Figure 2 with 1 supplement see all
A combination of rBgFREP2 + rBgTEP1, and rBgFREP3 in the presence and absence of rBgTEP1, are capable of binding to the surface of S. mansoni sporocysts.

Fixed sporocysts were incubated with a vehicle control or recombinant proteins (rBgFREP3, rBgFREP2, and rBgTEP1 alone) and combinations of rBgFREP2+rBgTEP1 or rBgFREP3+rBgTEP, followed by immunostaining with anti-V5 primary IgG and Alexa Fluor 633 goat anti-mouse secondary antibody. White bar in the bright field column represents 25 μm.

BgFREP3 and BgTEP1 form an immune complex

To further investigate whether BgFREP3 and BgTEP1 form a complex, we carried out a set of immunoblotting experiments with recombinant proteins. As expected, rBgFREP3 did form a complex with rBgTEP1 (Figure 3A). The complex appeared in a region of high molecular weight (>460 kDa), and the signal decreased gradually with the decrease of rBgTEP1:rBgFREP3 ratios in a dose-dependent manner (Figure 3A). As shown in Figure 3A, rBgFREP3 was found as a high molecular weight multimer in a non-denatured state. The molecular weights of the rBgFREP3 multimer and the rBgFREP3-rBgTEP1 complex were both >460 kDa, thus, it was difficult to distinguish them using Western blot. To confirm the interaction between rBgFREP3 and rBgTEP1, a far-Western blotting approach, in which decreasing amounts of rBgTEP1 were separated by SDS-PAGE, and transferred to a nitrocellulose membrane, and then detected by using biotinylated rBgFREP3 was performed. A band was detected in the lane with 2 μg of rBgTEP1, confirming the interaction between rBgFREP3 and rBgTEP1 (Figure 3B).

Both rBgFREP3 and rBgFREP2 interacted with rBgTEP1 to form complexes.

(A) Purified rBgTEP1 was incubated with rBgFREP3 in the indicated ratios (wt/wt in µg) for 2 hr at room temperature. After the incubation, Western blot analysis was carried out under denaturing (heating with reducing agent, the right) and non-denaturing (no heating, no reducing agent, the left) conditions, respectively. (B) Decreasing amounts of rBgTEP1 were blotted onto the membrane and then subjected to standard Western blot (the left) and far-Western blot (the right) analysis. (C) The interaction between rBgFREP2 and rBgTEP1. Western blot analysis under non-denaturing (the upper) and far-Western blot analysis (the below) was carried out, respectively. In the far-Western blot, the biotinylated rBgFREP3 and rBgFREP2 acts as a primary antibody and the secondary antibody is a streptavidin-HRP; the red arrow indicates the band that symbolizes the interaction between BgTEP1 and rBgFREP3 or rBgFREP2.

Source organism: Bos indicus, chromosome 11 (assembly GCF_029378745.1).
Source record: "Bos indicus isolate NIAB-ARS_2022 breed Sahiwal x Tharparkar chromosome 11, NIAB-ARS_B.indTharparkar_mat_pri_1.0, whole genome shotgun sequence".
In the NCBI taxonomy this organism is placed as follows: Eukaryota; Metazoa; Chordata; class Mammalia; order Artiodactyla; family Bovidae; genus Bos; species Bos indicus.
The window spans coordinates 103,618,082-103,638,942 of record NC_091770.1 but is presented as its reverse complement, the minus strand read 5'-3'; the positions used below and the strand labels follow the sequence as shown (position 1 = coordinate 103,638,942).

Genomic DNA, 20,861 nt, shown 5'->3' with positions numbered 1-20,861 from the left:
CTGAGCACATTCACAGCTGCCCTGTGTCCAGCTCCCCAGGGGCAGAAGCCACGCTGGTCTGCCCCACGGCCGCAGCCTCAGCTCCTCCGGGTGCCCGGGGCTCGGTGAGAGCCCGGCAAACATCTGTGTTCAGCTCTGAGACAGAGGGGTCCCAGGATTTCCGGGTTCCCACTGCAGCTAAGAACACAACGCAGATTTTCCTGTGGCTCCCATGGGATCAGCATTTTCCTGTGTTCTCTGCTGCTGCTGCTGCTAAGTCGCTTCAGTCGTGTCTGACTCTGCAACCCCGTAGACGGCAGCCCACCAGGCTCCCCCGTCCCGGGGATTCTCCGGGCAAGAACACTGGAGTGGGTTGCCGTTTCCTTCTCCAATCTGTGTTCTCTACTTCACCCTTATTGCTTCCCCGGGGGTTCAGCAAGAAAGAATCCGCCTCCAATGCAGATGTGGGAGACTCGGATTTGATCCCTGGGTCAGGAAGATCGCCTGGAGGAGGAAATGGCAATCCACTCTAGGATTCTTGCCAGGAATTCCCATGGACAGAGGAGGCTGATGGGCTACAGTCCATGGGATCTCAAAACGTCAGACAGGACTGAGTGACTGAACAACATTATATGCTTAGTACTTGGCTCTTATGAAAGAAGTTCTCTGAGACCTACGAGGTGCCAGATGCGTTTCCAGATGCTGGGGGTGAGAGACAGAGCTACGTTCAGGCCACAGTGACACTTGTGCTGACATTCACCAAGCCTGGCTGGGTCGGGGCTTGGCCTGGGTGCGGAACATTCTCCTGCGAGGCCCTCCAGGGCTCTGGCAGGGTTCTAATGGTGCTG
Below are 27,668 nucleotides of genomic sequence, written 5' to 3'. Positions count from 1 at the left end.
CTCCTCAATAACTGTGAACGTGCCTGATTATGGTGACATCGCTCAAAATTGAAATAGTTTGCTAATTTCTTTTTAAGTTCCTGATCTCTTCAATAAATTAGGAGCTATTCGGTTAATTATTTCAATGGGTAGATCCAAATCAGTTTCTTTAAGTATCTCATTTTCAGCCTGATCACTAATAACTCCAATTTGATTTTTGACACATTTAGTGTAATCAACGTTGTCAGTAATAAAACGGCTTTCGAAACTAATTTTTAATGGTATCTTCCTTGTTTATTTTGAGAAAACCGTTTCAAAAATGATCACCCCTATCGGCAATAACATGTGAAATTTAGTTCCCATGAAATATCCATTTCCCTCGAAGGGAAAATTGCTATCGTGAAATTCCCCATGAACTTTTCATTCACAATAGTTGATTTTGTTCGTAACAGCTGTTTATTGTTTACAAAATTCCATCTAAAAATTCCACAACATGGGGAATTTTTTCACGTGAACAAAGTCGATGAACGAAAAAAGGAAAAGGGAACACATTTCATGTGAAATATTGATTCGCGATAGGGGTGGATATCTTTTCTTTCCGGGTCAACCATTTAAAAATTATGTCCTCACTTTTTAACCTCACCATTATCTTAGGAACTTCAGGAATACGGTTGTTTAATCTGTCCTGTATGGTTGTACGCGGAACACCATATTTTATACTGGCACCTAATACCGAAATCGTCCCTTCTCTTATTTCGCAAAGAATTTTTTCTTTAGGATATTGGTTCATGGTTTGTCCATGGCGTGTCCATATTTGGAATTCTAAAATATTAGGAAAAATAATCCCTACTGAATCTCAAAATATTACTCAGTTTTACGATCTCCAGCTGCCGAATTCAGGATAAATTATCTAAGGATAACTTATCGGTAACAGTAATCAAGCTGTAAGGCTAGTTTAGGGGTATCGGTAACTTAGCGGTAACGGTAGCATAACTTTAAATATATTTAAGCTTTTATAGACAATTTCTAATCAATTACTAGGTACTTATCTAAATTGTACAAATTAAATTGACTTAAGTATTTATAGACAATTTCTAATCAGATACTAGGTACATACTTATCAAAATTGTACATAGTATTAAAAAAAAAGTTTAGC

BgFREP2 and BgTEP1 have been shown to form immune complexes with SmPoMucs derived from S. mansoni (Moné et al., 2010), suggesting that BgFREP2 and BgTEP1 associate with each other in snail plasma. To test this assumption, we performed a set of immunoblot assays using rBgFREP2 and rBgTEP1. The results of Western blot under non-denaturing conditions showed a band (>460 kDa) after mixing rBgFREP2 and rBgTEP1 (Figure 3C upper panel). The intensity of this band decreased on the Western blot in a dose dependent manner along with the decrease of the rBgTEP1:rBgFREP2 ratios (Figure 3C upper panel). However, rBgFREP2 did not exist as a multimer under non-denaturing conditions (Figure 3C upper panel), which was consistent with the findings of (Zhang et al., 2008). In addition, we further verified the interaction between rBgFREP2 and rBgTEP1 by Far-Western blot (Figure 3C lower panel).

Association of BgFREP3 and BgTEP1 facilitates recognition and killing of S. mansoni sporocysts